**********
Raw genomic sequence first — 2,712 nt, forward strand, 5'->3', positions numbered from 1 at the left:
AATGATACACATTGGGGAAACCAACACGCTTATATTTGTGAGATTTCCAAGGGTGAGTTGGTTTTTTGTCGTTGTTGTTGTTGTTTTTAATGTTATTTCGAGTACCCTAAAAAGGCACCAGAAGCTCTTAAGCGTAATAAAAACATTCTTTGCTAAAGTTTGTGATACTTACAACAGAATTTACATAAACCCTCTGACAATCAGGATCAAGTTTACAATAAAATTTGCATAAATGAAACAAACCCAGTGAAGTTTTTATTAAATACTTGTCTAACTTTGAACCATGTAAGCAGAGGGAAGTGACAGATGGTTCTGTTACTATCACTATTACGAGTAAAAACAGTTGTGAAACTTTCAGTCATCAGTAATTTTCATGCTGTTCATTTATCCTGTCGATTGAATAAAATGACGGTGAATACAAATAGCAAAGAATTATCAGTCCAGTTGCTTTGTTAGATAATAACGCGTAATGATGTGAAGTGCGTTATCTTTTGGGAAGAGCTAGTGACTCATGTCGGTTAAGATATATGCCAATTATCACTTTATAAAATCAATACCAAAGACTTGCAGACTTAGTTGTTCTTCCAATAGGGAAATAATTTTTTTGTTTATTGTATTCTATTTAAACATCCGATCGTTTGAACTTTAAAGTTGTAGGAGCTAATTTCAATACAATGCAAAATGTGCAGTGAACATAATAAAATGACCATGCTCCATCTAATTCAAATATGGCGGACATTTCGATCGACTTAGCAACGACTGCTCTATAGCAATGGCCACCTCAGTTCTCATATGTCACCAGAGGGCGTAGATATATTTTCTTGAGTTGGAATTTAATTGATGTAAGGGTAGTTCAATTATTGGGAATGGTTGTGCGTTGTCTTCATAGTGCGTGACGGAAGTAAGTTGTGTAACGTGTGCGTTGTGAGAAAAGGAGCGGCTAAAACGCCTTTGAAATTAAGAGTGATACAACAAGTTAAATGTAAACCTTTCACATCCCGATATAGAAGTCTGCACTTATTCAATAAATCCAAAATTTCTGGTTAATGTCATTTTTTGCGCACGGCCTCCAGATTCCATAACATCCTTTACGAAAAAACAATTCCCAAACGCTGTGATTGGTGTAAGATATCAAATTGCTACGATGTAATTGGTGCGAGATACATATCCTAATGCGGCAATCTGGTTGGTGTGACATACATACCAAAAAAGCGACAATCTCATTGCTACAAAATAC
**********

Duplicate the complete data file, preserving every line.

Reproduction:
Raw genomic sequence first — 2,712 nt, forward strand, 5'->3', positions numbered from 1 at the left:
AATGATACACATTGGGGAAACCAACACGCTTATATTTGTGAGATTTCCAAGGGTGAGTTGGTTTTTTGTCGTTGTTGTTGTTGTTTTTAATGTTATTTCGAGTACCCTAAAAAGGCACCAGAAGCTCTTAAGCGTAATAAAAACATTCTTTGCTAAAGTTTGTGATACTTACAACAGAATTTACATAAACCCTCTGACAATCAGGATCAAGTTTACAATAAAATTTGCATAAATGAAACAAACCCAGTGAAGTTTTTATTAAATACTTGTCTAACTTTGAACCATGTAAGCAGAGGGAAGTGACAGATGGTTCTGTTACTATCACTATTACGAGTAAAAACAGTTGTGAAACTTTCAGTCATCAGTAATTTTCATGCTGTTCATTTATCCTGTCGATTGAATAAAATGACGGTGAATACAAATAGCAAAGAATTATCAGTCCAGTTGCTTTGTTAGATAATAACGCGTAATGATGTGAAGTGCGTTATCTTTTGGGAAGAGCTAGTGACTCATGTCGGTTAAGATATATGCCAATTATCACTTTATAAAATCAATACCAAAGACTTGCAGACTTAGTTGTTCTTCCAATAGGGAAATAATTTTTTTGTTTATTGTATTCTATTTAAACATCCGATCGTTTGAACTTTAAAGTTGTAGGAGCTAATTTCAATACAATGCAAAATGTGCAGTGAACATAATAAAATGACCATGCTCCATCTAATTCAAATATGGCGGACATTTCGATCGACTTAGCAACGACTGCTCTATAGCAATGGCCACCTCAGTTCTCATATGTCACCAGAGGGCGTAGATATATTTTCTTGAGTTGGAATTTAATTGATGTAAGGGTAGTTCAATTATTGGGAATGGTTGTGCGTTGTCTTCATAGTGCGTGACGGAAGTAAGTTGTGTAACGTGTGCGTTGTGAGAAAAGGAGCGGCTAAAACGCCTTTGAAATTAAGAGTGATACAACAAGTTAAATGTAAACCTTTCACATCCCGATATAGAAGTCTGCACTTATTCAATAAATCCAAAATTTCTGGTTAATGTCATTTTTTGCGCACGGCCTCCAGATTCCATAACATCCTTTACGAAAAAACAATTCCCAAACGCTGTGATTGGTGTAAGATATCAAATTGCTACGATGTAATTGGTGCGAGATACATATCCTAATGCGGCAATCTGGTTGGTGTGACATACATACCAAAAAAGCGACAATCTCATTGCTACAAAATAC